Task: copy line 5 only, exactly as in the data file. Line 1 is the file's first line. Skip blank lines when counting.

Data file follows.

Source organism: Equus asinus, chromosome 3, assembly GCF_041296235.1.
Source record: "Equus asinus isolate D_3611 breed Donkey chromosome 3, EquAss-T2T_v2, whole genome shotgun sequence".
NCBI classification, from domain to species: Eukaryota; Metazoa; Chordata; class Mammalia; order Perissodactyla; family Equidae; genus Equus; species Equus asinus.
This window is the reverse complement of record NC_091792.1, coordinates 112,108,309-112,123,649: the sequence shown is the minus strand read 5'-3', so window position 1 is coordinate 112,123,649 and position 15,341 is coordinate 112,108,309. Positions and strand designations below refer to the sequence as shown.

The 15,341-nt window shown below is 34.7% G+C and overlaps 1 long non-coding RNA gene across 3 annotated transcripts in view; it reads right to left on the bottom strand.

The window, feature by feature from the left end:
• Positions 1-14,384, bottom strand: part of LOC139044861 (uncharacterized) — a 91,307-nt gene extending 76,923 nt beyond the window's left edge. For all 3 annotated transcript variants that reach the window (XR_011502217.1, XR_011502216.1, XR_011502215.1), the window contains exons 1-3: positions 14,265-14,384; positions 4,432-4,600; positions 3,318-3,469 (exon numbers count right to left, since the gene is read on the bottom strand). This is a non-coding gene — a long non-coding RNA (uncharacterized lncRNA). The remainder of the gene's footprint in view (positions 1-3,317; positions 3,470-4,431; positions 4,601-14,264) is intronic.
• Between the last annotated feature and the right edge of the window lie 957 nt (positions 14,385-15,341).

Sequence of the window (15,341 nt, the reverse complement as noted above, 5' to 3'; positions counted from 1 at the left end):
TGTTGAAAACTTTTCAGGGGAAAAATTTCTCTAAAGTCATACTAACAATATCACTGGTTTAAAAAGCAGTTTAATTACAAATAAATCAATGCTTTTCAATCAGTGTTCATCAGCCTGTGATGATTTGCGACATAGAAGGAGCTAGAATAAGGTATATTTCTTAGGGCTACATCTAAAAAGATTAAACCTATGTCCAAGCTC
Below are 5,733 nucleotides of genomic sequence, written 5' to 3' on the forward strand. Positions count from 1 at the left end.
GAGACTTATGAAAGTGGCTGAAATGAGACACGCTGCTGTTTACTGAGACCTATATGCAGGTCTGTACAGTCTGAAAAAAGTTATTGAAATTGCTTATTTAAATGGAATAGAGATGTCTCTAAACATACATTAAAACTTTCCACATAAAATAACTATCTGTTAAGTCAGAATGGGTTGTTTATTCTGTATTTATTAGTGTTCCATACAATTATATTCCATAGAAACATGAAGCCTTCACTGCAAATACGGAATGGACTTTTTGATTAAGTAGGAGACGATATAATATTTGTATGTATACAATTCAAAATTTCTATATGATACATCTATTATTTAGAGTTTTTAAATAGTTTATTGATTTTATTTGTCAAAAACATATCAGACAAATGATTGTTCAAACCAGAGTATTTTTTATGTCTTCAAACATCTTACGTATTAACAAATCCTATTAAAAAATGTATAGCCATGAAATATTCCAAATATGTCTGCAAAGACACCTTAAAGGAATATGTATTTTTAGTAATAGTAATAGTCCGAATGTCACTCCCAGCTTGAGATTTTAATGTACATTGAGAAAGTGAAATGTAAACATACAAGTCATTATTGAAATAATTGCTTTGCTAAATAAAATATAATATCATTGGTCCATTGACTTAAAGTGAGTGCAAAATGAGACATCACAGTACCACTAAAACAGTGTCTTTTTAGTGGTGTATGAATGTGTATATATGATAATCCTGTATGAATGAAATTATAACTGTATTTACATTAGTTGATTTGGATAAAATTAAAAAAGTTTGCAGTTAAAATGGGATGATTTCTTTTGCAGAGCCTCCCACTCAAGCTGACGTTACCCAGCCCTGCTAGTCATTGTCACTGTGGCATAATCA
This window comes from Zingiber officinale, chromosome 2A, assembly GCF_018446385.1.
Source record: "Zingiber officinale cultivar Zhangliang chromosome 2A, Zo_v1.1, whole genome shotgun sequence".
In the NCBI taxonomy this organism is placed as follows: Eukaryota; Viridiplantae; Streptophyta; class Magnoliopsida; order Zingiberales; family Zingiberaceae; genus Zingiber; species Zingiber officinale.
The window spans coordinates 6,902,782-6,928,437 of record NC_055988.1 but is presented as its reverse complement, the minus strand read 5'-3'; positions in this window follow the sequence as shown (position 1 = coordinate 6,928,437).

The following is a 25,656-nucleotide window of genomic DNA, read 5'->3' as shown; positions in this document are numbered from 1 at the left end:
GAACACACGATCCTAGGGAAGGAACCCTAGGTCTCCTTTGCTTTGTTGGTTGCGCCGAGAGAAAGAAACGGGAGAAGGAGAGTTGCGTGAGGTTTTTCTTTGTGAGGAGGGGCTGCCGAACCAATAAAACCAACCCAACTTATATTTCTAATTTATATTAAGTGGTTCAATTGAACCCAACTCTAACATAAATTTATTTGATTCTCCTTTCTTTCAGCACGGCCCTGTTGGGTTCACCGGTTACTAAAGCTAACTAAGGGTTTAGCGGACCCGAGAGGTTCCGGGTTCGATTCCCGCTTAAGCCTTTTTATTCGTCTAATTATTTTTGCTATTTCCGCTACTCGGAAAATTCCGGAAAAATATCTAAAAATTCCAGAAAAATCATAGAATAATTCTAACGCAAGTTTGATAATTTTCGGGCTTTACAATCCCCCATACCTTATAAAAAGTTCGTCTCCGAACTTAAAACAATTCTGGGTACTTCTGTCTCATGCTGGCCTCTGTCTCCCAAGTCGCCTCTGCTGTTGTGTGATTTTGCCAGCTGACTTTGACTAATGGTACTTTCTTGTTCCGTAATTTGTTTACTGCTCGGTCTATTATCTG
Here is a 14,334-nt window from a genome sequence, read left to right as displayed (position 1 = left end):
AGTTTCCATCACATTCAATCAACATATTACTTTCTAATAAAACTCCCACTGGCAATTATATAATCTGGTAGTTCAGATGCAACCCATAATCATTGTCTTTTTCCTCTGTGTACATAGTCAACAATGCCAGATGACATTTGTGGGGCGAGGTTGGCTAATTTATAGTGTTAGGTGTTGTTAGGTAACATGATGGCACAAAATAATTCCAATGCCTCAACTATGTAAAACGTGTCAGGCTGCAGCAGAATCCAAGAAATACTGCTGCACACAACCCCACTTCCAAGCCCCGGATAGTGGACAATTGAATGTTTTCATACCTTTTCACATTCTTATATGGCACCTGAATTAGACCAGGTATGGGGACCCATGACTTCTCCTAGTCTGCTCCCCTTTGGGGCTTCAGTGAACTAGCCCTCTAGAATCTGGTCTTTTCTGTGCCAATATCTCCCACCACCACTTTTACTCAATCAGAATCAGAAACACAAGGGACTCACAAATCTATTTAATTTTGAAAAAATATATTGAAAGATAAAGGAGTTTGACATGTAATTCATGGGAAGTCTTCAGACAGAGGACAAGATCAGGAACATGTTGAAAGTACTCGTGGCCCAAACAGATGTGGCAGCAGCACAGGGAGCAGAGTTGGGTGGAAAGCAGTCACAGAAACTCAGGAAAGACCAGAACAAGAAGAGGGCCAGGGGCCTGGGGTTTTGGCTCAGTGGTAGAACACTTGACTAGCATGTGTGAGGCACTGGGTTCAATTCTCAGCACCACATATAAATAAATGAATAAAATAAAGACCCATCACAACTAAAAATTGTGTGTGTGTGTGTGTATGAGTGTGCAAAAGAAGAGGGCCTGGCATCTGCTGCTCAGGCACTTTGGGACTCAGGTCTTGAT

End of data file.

The 15,341-nt window shown below is 34.7% G+C and overlaps 1 long non-coding RNA gene across 3 annotated transcripts in view; it reads right to left on the bottom strand.